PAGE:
A paper, “Unconscious influences on decision making: A critical review,” by Ben R. Newell and David R. Shanks that has been “to be published in Behavioral and Brain Sciences” for over a year, decides that there is no proof of unconscious influences on decision making. The paper seems to lump Dijksterhuis, Gladwell, Glockner, Kahneman, and Gigerenzer together as seeing unconscious influences where there are none proven. I see my unconscious mind as a sort of computer for my conscious mind. Much of the stuff in the computer I consciously loaded in, but about as much came without my conscious effort, and then there are emotions and rules that are just there. Everything gets run through it and the printouts include garbage and some stuff I use. For Newell and Shanks, maybe this means that my conscious mind is fully in control and that there are no unconscious influences. From a purely unscientific view, I suggest that the unconscious computer can persuade the conscious mind on occasion. But let me present some of their arguments.
To what extent do we know our own minds when making decisions? The paper presents a framework for evaluating these claims and reviews evidence from three major bodies of research in which unconscious factors have been studied: multiple-cue judgment, deliberation without attention, and decisions under uncertainty. The review highlights that inadequate procedures for assessing awareness, failures to consider artifactual explanations of “landmark” results, and a tendency to uncritically accept conclusions that fit with our intuitions have all contributed to unconscious influences being ascribed inflated and erroneous explanatory power in theories of decision making. Frankly, I agree with the authors on the three shortcomings. It is not difficult to be critical of the experiments of Dijksterhuis (see Going with your Gut) or the glib Gladwell or the made up stories in Lehrer.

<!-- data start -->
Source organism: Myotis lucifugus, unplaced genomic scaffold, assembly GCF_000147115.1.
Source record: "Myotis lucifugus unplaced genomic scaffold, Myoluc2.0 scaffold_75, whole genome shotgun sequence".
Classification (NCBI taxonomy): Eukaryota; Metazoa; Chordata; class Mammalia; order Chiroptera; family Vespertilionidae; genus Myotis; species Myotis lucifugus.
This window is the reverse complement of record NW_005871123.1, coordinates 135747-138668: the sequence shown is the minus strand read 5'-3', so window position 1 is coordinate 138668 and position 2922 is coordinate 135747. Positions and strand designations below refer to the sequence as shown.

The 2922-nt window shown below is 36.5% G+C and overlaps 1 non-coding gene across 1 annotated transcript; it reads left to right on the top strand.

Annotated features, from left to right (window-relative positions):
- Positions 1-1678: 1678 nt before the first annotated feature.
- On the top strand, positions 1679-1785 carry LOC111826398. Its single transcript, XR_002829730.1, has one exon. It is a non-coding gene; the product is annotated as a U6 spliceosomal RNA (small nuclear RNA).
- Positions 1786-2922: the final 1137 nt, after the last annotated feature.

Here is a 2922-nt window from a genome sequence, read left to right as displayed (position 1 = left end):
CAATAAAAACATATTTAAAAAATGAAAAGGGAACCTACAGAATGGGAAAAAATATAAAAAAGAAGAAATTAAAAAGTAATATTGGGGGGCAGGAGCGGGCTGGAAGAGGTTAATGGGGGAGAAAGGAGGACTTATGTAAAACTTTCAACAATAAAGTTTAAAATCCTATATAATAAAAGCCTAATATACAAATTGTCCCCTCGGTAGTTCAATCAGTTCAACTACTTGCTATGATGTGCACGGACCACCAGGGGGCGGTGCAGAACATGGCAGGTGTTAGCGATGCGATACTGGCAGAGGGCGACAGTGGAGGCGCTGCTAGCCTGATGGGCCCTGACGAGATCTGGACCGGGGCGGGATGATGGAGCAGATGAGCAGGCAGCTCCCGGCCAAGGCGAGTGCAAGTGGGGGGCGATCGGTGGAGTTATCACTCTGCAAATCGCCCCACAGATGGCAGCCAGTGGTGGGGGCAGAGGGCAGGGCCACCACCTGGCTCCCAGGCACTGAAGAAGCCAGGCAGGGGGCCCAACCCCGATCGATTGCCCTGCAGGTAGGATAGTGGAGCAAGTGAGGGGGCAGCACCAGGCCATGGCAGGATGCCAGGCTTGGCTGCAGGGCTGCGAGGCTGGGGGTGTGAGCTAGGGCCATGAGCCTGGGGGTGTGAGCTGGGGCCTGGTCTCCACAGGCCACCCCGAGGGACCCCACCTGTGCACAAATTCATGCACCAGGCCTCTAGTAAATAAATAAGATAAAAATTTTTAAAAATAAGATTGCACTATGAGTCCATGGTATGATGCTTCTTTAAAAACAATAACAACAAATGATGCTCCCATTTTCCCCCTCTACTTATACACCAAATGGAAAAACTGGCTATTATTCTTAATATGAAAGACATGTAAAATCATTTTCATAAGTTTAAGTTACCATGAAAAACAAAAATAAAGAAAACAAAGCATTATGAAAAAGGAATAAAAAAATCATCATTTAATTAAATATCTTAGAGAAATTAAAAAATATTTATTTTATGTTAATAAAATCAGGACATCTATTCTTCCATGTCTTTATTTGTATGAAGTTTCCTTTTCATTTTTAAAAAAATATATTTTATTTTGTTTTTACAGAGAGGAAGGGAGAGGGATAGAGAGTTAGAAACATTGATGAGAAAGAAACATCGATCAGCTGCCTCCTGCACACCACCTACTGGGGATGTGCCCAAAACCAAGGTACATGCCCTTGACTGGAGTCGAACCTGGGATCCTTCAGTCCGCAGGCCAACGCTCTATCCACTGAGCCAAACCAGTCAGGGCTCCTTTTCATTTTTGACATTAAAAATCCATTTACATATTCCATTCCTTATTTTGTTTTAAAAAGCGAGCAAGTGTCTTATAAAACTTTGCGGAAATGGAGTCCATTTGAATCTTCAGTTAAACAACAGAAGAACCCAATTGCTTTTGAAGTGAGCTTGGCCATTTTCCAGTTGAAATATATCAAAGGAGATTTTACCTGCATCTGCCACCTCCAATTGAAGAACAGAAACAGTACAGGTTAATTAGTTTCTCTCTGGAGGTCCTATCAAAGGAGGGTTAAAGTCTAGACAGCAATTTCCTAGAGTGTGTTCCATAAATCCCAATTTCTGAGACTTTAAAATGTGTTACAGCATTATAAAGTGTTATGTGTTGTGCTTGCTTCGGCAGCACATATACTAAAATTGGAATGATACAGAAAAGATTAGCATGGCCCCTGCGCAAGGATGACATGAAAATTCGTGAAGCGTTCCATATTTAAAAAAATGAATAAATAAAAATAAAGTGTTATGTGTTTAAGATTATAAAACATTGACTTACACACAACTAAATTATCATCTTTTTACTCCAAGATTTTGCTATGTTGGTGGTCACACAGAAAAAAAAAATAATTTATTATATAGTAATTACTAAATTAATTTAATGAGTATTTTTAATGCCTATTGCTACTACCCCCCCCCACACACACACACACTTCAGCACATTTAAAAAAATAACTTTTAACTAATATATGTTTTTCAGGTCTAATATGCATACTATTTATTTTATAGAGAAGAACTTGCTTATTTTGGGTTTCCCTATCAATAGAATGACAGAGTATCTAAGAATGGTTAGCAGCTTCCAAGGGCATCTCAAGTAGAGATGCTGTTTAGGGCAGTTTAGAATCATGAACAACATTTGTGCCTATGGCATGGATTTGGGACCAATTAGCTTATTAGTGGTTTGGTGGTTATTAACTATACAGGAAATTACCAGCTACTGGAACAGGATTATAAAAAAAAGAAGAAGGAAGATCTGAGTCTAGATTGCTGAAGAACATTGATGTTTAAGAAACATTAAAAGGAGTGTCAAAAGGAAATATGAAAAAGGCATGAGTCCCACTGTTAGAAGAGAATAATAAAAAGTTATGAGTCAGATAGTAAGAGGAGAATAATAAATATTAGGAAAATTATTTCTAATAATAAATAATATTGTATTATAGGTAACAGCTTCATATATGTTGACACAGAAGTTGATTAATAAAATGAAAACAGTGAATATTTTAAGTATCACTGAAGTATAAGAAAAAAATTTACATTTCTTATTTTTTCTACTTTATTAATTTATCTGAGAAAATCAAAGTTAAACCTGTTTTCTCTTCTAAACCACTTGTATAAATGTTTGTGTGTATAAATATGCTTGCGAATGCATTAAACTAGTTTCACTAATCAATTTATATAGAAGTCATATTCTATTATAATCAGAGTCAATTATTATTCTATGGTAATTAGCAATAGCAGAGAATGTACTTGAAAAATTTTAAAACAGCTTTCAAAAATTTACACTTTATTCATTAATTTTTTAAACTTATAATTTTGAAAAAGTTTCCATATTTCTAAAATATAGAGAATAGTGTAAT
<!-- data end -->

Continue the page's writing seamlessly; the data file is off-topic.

Psychology is concerned with understanding how the mind controls and determines behavior. The authors suggest that fundamental to this goal is whether unconscious influences play a significant role in the generation of decisions and the causation of behavior generally. Everyday notions such as “gut instinct” and “intuition” capture the idea that subtle influences falling outside awareness can bias behavior. ( I have to note that “gut instinct” does not strike me as a “subtle” influence.)
The authors conclude that there is little convincing evidence of unconscious influences on decision making, and that, as a consequence, such influences should not be assigned a prominent role in theories of decision making and related behaviors. The authors are surprised that there remains a pervasive view in the literature that unconscious processes serve an important explanatory function in theories of decision making. Newell and Shanks suggest that this prominence is most obvious in theories that contrast deliberative with intuitive decision making advocate two interacting systems with the following qualities:
System-1 (intuition) is parallel, extracts gist (holistic), and results in affective
states, which are open to phenomenological awareness in their end result but not in their operation (or stages). While, in contrast,
System-2 (deliberation) is sequential, rule-based (e.g., lexicographic), and has access to the stages of processing.